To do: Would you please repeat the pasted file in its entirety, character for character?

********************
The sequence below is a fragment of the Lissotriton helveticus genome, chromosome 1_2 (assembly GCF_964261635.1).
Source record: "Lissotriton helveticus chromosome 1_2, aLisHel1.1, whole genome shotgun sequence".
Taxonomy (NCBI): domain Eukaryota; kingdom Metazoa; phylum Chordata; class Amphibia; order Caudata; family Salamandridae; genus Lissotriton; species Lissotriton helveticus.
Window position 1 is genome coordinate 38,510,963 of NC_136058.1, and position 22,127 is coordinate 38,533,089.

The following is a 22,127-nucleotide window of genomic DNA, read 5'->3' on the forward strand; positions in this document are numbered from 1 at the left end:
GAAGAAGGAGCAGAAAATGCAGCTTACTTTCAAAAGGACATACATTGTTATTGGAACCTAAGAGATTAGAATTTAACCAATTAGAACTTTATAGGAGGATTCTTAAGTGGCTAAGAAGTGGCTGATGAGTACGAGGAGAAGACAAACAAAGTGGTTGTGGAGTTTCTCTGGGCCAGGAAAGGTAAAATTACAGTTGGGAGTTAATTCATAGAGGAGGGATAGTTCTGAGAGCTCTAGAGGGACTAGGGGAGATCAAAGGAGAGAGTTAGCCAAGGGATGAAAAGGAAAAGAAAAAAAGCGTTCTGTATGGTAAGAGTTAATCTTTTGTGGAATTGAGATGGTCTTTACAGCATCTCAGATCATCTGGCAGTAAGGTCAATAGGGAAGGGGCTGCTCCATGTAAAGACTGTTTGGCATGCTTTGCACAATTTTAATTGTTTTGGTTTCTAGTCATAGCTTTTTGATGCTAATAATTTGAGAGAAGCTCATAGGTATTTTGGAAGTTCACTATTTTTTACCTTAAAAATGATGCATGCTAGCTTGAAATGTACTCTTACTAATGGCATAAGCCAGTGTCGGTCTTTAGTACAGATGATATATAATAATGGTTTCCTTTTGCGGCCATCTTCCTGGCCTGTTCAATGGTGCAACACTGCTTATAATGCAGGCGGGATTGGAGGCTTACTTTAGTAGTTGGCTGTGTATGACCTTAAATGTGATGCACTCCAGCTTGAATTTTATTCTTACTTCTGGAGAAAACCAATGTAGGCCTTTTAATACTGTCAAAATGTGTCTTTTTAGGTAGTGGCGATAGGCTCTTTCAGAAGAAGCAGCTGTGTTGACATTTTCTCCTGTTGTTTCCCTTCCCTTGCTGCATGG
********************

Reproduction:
The sequence below is a fragment of the Lissotriton helveticus genome, chromosome 1_2 (assembly GCF_964261635.1).
Source record: "Lissotriton helveticus chromosome 1_2, aLisHel1.1, whole genome shotgun sequence".
Taxonomy (NCBI): domain Eukaryota; kingdom Metazoa; phylum Chordata; class Amphibia; order Caudata; family Salamandridae; genus Lissotriton; species Lissotriton helveticus.
Window position 1 is genome coordinate 38,510,963 of NC_136058.1, and position 22,127 is coordinate 38,533,089.

The following is a 22,127-nucleotide window of genomic DNA, read 5'->3' on the forward strand; positions in this document are numbered from 1 at the left end:
GAAGAAGGAGCAGAAAATGCAGCTTACTTTCAAAAGGACATACATTGTTATTGGAACCTAAGAGATTAGAATTTAACCAATTAGAACTTTATAGGAGGATTCTTAAGTGGCTAAGAAGTGGCTGATGAGTACGAGGAGAAGACAAACAAAGTGGTTGTGGAGTTTCTCTGGGCCAGGAAAGGTAAAATTACAGTTGGGAGTTAATTCATAGAGGAGGGATAGTTCTGAGAGCTCTAGAGGGACTAGGGGAGATCAAAGGAGAGAGTTAGCCAAGGGATGAAAAGGAAAAGAAAAAAAGCGTTCTGTATGGTAAGAGTTAATCTTTTGTGGAATTGAGATGGTCTTTACAGCATCTCAGATCATCTGGCAGTAAGGTCAATAGGGAAGGGGCTGCTCCATGTAAAGACTGTTTGGCATGCTTTGCACAATTTTAATTGTTTTGGTTTCTAGTCATAGCTTTTTGATGCTAATAATTTGAGAGAAGCTCATAGGTATTTTGGAAGTTCACTATTTTTTACCTTAAAAATGATGCATGCTAGCTTGAAATGTACTCTTACTAATGGCATAAGCCAGTGTCGGTCTTTAGTACAGATGATATATAATAATGGTTTCCTTTTGCGGCCATCTTCCTGGCCTGTTCAATGGTGCAACACTGCTTATAATGCAGGCGGGATTGGAGGCTTACTTTAGTAGTTGGCTGTGTATGACCTTAAATGTGATGCACTCCAGCTTGAATTTTATTCTTACTTCTGGAGAAAACCAATGTAGGCCTTTTAATACTGTCAAAATGTGTCTTTTTAGGTAGTGGCGATAGGCTCTTTCAGAAGAAGCAGCTGTGTTGACATTTTCTCCTGTTGTTTCCCTTCCCTTGCTGCATGG